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Puppeteer on AWS Lambda

Nouman Abbasi

Puppeteer is a Node library commonly used for browser automation tasks. In this shot we will cover how to run puppeteer on AWS Lambda, a serverless computing platform, and how to save screenshots in AWS S3Amazon’s storage service (as an example).

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In this shot we will be using the Serverless framework and Lambda layers.

We assume that you have a configured environment with AWS CLI installed, proper AWS credentials, and Serverless.

Let’s begin by setting up the directory and initializing a Node.js project:

mkdir -p puppeteer-lambda/src
cd puppeteer-lambda
npm init -y

Next, we need to install Serverless as a dev dependency:

npm install --save-dev serverless

Now you may want to install a puppeteer and use it directly, but the puppeteer package size is quite large, and you may run into problems running it on AWS Lambda.

A better method is to use chrome-aws-lambda. This module comes with the chromium binary for the Lambda environment, making it suitable for our project.

Let’s install the chrome-aws-lambda module:

npm install --save-dev chrome-aws-lambda

Notice that we installed chrome-aws-lambda as a dev dependency. This is because we will be using a Lambda layer that comes pre-installed with this module.

Configuring Serverless file

Now we need to configure the serverless.yml file. We have provided a sample file with comments, most of the parameters are the same as the official documentation.

# serverless.yml

service: lambdaScreenshot

  # change this name to something unique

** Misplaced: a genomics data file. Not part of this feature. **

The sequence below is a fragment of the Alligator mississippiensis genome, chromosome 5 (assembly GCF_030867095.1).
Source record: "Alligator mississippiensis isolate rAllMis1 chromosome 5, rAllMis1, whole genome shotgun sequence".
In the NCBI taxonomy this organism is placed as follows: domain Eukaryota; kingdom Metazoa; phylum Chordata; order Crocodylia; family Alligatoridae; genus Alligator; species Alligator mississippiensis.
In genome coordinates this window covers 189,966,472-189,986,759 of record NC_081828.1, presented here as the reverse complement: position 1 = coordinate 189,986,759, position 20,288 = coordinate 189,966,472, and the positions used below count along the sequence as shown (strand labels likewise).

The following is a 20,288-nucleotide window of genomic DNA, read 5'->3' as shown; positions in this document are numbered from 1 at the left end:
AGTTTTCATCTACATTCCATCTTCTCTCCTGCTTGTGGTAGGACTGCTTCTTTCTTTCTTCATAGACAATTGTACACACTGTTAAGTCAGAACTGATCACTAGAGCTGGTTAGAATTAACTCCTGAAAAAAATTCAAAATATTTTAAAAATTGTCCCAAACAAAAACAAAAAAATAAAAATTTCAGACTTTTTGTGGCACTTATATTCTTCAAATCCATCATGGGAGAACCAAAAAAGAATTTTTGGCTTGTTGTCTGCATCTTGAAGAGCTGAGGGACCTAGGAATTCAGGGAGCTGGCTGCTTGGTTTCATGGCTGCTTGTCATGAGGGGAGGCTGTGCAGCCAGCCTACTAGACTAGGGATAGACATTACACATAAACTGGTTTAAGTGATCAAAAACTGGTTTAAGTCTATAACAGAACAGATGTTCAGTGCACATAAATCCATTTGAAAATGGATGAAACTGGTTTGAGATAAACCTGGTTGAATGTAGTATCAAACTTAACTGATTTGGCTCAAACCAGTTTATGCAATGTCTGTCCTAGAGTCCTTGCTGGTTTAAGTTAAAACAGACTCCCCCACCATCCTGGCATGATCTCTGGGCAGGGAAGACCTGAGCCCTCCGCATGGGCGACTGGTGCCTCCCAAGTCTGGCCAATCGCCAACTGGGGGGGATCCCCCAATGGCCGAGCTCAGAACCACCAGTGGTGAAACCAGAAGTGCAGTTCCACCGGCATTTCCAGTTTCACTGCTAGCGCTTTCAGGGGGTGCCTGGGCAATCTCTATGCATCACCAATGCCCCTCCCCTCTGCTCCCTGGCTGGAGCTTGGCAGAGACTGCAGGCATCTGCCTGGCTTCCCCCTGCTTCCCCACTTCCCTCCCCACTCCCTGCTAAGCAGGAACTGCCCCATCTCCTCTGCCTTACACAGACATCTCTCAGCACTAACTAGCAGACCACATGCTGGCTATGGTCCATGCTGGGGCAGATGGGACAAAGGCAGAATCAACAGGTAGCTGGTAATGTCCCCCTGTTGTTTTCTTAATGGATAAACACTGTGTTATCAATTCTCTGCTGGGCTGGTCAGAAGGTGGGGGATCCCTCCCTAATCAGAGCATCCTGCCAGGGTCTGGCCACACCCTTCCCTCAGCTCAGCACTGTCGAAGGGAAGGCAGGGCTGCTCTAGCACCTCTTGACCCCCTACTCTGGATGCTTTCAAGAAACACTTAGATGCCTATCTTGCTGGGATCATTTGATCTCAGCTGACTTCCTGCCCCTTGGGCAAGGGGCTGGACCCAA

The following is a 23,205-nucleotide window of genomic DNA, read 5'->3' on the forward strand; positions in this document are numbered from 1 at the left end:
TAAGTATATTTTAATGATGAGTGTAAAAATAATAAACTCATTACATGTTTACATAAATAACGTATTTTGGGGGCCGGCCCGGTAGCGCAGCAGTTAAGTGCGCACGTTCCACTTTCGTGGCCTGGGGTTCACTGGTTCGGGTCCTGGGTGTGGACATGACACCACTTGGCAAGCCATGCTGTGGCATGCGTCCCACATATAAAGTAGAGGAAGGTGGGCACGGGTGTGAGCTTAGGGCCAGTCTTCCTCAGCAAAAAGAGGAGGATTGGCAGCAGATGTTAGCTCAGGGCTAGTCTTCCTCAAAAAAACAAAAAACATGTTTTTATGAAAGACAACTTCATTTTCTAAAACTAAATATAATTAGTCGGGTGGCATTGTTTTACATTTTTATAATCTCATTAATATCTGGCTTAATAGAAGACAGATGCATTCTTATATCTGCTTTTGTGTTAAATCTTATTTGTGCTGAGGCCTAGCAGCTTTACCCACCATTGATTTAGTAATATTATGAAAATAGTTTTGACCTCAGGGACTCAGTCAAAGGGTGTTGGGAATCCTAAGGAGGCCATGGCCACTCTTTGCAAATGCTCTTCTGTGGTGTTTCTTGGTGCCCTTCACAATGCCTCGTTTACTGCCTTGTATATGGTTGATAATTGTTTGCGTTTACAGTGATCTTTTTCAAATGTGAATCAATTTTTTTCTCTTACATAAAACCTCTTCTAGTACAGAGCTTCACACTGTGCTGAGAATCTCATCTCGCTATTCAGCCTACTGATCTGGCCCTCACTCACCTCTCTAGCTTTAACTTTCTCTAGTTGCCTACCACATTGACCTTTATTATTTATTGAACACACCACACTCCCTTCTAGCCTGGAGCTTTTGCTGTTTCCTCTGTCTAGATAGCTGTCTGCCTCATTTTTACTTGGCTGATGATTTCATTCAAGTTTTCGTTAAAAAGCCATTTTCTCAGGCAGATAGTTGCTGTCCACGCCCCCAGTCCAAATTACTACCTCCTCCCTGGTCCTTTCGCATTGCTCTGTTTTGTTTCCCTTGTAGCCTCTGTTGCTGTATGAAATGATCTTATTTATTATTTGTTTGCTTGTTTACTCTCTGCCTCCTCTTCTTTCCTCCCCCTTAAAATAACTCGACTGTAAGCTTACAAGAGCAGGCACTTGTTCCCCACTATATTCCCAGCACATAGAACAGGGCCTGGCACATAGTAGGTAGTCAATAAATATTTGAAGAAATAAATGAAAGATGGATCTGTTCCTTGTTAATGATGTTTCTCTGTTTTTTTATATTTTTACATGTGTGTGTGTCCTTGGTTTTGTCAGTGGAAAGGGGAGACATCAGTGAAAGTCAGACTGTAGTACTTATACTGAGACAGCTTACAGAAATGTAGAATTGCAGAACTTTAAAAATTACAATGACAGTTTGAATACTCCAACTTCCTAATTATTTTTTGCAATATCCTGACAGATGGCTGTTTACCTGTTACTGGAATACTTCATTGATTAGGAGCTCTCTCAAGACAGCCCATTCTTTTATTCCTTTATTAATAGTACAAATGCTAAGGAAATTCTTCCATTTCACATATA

s3Bucket: screenshot-files

  name: aws
  region: us-east-1
  versionFunctions: false
  # here we put the layers we want to use
    # Google Chrome for AWS Lambda as a layer
    # Make sure you use the latest version depending on the region
    - arn:aws:lambda:${self:provider.region}:764866452798:layer:chrome-aws-lambda:10
  # function parameters
  runtime: nodejs12.x
  memorySize: 2048 # recommended
  timeout: 30
    - Effect: Allow
        - s3:PutObject
        - s3:PutObjectAcl
      Resource: arn:aws:s3:::${self:custom.s3Bucket}/*

    handler: src/capture.handler
      S3_REGION: ${self:provider.region}
      S3_BUCKET: ${self:custom.s3Bucket}

    # Bucket where the screenshots are stored
      Type: AWS::S3::Bucket
      DeletionPolicy: Delete
        BucketName: ${self:custom.s3Bucket}
        AccessControl: Private
    # Grant public read-only access to the bucket
      Type: AWS::S3::BucketPolicy
            - Effect: Allow
                - s3:GetObject
              Principal: "*"
              Resource: arn:aws:s3:::${self:custom.s3Bucket}/*
          Ref: screenshotsBucket

Writing the function

Finally, we can write the function that will run on AWS Lambda.

In the code given below, we use puppeteer to spin up a headless chromium instance, go to a page, and take a screenshot. Next, we upload the screenshot to the S3 client for storage. Finally, we return the URL of the uploaded screenshot file.

// src/capture.js

// this module will be provided by the layer
const chromeLambda = require("chrome-aws-lambda");

// aws-sdk is always preinstalled in AWS Lambda in all Node.js runtimes
const S3Client = require("aws-sdk/clients/s3");

// create an S3 client
const s3 = new S3Client({ region: process.env.S3_REGION });

// The function to run
exports.handler = async (event) => {

  // launch a headless browser
  const browser = await chromeLambda.puppeteer.launch({
    args: chromeLambda.args,
    defaultViewport: chromium.defaultViewport,
    executablePath: await chromeLambda.executablePath

  // Open a page and navigate to the url
  const page = await browser.newPage();
  await page.goto(event.url);

  // take a screenshot
  const buffer = await page.screenshot()

  // upload the image using the current timestamp as filename
  const result = await s3
      Bucket: process.env.S3_BUCKET,
      Key: `${}.png`,
      Body: buffer,
      ContentType: "image/png",
      ACL: "public-read"

  // return the uploaded image url
  return { url: result.Location };

Deploy and test

Lastly, we can deploy the function to AWS using the Serverless command:

sls deploy

To test the function, you can go to the AWS console by going to “Configure test events” and entering a test URL in the textbox:

  "url": ""

Click “Create” and then click “Test”. You should see your test running and, after a few seconds, you will have the URL to your screenshot.




Nouman Abbasi
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